Saudi Arabia is bristling at international criticism over the sentencing of a rape victim to prison and 200 lashes, insisting the West should stay out of its legal system. But the case could empower voices for change in the kingdom's Islamic courts.
The punishment of the "Girl of Qatif" as the rape victim is known, after her hometown in eastern Saudi Arabia was labeled "barbaric" by Canada. In a rare criticism of its Mideast ally, the White House called the Saudi court ruling "outrageous."
Saudi Foreign Minister Prince Saud al-Faisal, in the U.S. for a Mideast peace conference, was visibly annoyed.
"What is outraging about this case is that it is being used against the Saudi government and people," he told reporters Tuesday.
But he said the Saudi judiciary will review the case and it will go before the nation's highest court _ a move seen as a challenge to conservative clerics who run the courts.
Saudi writer Sultan al-Qahtani said Saud's comment might be the "strongest message yet" from the kingdom's leadership that the judiciary must reform. The international pressure over the case could provide momentum to legal reform efforts pushed by Saudi King Abdullah.
"The controversy over the Girl of Qatif sentence might lead to a strong push for the government, which is inclined toward reform, to confront the other elements that insist the kingdom maintain its extreme religiosity," he wrote this week on liberal Saudi Web Site Elaph.
Saudi King Abdullah issued a decree in October for ambitious reforms in the court system, including establishing a Supreme Court and commercial, personal status and labor tribunals in an attempt to make the often random system more regulated.
But al-Qahtani said the deeply conservative clerical hierarchy is resistant.
In Saudi Arabia, courts are all Islamic, run by clerics following the kingdom's strict Wahhabi interpretation of Islam _ but with no written legal code.
"It's left to the judge to decide the punishment he sees, which leads to contradictions," Saudi columnist Saleh Ibrahim al-Tariki wrote in an article published Saturday on the Web site of the Al-Arabiya TV network _ a Saudi-owned station.
In the case of the Girl of Qatif, the woman _ a member of the kingdom's Shiite minority _ was attacked in 2006 when she met a high school friend in his car to retrieve a picture of herself from him, since she had recently married. Two men got into the vehicle and drove them to a secluded area where five others waited, and then the woman _ 19 at the time _ and her companion were both raped, she has said.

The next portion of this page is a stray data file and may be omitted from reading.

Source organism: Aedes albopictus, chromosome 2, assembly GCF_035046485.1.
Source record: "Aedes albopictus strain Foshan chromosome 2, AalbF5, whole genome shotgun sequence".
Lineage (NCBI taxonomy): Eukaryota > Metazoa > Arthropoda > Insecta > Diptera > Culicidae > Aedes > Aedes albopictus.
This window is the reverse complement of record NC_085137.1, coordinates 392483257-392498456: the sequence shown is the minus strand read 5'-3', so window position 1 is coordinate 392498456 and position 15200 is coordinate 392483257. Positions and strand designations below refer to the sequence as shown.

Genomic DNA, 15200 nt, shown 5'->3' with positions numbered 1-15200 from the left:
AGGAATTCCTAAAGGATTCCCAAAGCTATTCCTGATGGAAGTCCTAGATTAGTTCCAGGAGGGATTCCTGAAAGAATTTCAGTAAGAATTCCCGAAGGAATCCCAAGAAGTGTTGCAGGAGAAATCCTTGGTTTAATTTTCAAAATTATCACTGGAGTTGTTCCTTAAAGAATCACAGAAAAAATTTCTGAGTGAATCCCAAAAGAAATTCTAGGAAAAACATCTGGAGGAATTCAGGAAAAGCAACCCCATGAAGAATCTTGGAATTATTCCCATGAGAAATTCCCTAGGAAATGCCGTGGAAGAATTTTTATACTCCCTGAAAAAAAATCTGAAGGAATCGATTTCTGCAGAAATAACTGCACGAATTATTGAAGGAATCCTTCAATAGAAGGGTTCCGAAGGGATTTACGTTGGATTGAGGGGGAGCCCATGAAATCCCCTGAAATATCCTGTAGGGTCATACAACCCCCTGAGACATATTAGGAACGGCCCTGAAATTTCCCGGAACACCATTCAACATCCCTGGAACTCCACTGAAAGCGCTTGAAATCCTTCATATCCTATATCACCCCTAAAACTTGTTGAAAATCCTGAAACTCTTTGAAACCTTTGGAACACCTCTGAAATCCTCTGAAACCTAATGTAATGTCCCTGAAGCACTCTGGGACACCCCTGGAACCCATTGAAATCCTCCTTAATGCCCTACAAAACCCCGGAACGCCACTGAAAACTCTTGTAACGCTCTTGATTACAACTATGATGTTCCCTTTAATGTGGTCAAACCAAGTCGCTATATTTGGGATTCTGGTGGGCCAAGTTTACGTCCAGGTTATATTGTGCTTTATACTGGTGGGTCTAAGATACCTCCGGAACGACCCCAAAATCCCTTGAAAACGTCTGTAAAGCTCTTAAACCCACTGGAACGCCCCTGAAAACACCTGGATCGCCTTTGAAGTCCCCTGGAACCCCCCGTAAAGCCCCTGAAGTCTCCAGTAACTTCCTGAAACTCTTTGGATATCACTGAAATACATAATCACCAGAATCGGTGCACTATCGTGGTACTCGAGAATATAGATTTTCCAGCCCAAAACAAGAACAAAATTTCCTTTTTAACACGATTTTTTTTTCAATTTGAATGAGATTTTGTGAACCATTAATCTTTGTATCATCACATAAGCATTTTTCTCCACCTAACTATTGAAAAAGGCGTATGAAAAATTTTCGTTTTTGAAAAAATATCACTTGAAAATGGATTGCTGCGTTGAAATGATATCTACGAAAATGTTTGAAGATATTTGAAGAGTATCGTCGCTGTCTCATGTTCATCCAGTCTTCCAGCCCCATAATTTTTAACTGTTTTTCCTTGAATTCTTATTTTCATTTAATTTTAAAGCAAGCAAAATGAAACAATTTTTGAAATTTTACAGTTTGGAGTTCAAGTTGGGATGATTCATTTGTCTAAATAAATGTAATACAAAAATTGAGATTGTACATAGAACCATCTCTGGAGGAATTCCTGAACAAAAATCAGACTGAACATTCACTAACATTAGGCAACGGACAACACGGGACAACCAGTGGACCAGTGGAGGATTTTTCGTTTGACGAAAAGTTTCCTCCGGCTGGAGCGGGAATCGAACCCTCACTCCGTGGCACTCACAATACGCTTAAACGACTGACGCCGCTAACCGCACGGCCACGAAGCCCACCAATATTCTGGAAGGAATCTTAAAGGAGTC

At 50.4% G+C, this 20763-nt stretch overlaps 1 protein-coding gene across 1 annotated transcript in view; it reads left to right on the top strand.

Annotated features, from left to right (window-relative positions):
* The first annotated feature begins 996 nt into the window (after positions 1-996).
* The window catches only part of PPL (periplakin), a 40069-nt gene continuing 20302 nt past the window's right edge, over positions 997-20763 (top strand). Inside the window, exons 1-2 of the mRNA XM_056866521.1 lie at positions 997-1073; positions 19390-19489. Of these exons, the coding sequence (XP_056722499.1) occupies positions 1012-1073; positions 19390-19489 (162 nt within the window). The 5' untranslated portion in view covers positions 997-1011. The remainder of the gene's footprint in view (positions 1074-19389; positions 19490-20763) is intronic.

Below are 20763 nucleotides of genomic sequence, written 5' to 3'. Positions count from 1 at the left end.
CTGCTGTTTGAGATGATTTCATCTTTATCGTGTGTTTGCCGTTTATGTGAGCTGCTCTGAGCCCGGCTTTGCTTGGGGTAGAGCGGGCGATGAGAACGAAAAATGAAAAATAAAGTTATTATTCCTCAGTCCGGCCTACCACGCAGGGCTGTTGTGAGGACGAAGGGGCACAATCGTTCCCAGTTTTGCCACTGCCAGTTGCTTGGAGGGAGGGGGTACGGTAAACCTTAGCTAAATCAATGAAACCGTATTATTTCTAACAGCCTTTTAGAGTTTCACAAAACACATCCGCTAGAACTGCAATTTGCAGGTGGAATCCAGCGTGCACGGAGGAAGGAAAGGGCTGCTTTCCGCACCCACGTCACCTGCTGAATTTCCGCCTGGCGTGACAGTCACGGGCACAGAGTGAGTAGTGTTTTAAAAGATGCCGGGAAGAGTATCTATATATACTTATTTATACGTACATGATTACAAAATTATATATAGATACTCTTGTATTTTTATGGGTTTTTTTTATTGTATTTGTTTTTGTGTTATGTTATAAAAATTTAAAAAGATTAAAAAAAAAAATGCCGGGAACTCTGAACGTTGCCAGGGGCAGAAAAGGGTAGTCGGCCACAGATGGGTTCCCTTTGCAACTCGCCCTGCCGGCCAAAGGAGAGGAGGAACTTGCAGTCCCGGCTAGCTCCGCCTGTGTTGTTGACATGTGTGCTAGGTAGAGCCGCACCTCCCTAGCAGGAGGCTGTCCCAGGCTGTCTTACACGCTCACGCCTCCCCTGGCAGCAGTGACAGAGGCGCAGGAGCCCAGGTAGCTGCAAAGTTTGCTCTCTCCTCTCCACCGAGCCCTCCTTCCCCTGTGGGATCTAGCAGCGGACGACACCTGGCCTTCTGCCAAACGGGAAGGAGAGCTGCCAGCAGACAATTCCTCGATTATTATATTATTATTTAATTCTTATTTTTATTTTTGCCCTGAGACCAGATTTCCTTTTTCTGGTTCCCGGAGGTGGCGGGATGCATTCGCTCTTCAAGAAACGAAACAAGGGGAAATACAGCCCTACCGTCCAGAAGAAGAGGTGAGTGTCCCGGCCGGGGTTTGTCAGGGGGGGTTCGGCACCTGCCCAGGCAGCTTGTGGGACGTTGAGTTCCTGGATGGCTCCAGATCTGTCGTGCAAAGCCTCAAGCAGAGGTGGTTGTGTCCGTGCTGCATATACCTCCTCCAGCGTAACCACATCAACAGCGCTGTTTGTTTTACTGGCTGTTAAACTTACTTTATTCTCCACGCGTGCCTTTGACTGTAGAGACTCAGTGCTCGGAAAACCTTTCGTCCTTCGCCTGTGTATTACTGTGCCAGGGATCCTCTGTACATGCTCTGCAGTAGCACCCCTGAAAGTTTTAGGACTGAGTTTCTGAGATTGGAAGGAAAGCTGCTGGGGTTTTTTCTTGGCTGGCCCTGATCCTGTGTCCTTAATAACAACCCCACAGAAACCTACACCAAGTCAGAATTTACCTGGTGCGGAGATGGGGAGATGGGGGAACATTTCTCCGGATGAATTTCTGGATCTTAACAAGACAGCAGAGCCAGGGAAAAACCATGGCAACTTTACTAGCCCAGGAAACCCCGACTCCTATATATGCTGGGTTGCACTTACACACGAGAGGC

In October last year, she was sentenced to prison and 90 lashes for being alone with a man not related to her _ a violation of the kingdom's strict segregation of the sexes. The seven rapists were also convicted.
When her lawyer, Abdul-Rahman al-Lahem, appealed the sentence and made public comments about it, he was removed from the case, his license suspended, and the court increased the woman's penalty to six months in prison and 200 lashes.
The sentences for the seven men were also increased to between two to nine years in prison, up from the initial sentence of 10 months to five years.
On the Qatif case, the judiciary has taken a tough line. Days before Saud's comments, the Justice Ministry vowed the woman would be flogged and rejected foreign interference.
It also defended the doubling of the sentence against her, insisting she was an "adulteress."
The victim's husband denied that, stepping forward to defend his wife by calling into a Lebanese television program last week while it aired a debate on the case.
"I'm not lacking in manhood or an Arab man's honor that I would defend a cheating wife," if it were true, he said on the program, which did not give his name.
"I feel that in this catastrophe she exercised bad judgment by meeting this man, but how can you or anyone say she committed adultery?" he said and described the effect of the rape on the woman, including months where she didn't speak or eat and was physically ill.
His public defense reflected a rare openness that has been sparked by the controversy. Usually, families in the Arab world stay firmly silent about rape because of the shame connected to it.
So far, calls for reform within the Saudi kingdom have come from only a few voices _ but even that is a change from the past, when court decisions were rarely discussed.
In Saudi courts, rules of evidence are shaky, sometimes no lawyers are present, and the judges _ appointed by the king on the recommendation of the Supreme Judicial Council _ have complete discretion, including on sentencing, except in cases where Sharia outlines a punishment, such as capital crimes.
Al-Tariki pointed to the discrepancies that result. In recent cases, he wrote, three teenagers were beheaded for attacking a gas station and injuring a worker while a government employee who received thousands of riyals as a bribe was only sentenced eight months in prison. A group of men received 12 years in prison for sexual harassment, compared to the shorter sentences for the Girl of Qatif rapists.
"Turning the criminal to a victim is the worst a judge can do," he said. "There are so many questions on the Saudis' minds and the Justice Ministry must answer them, so the average citizen won't lose his mind and think that justice and injustice are the same."
Associated Press Writer Maggie Michael contributed to this report.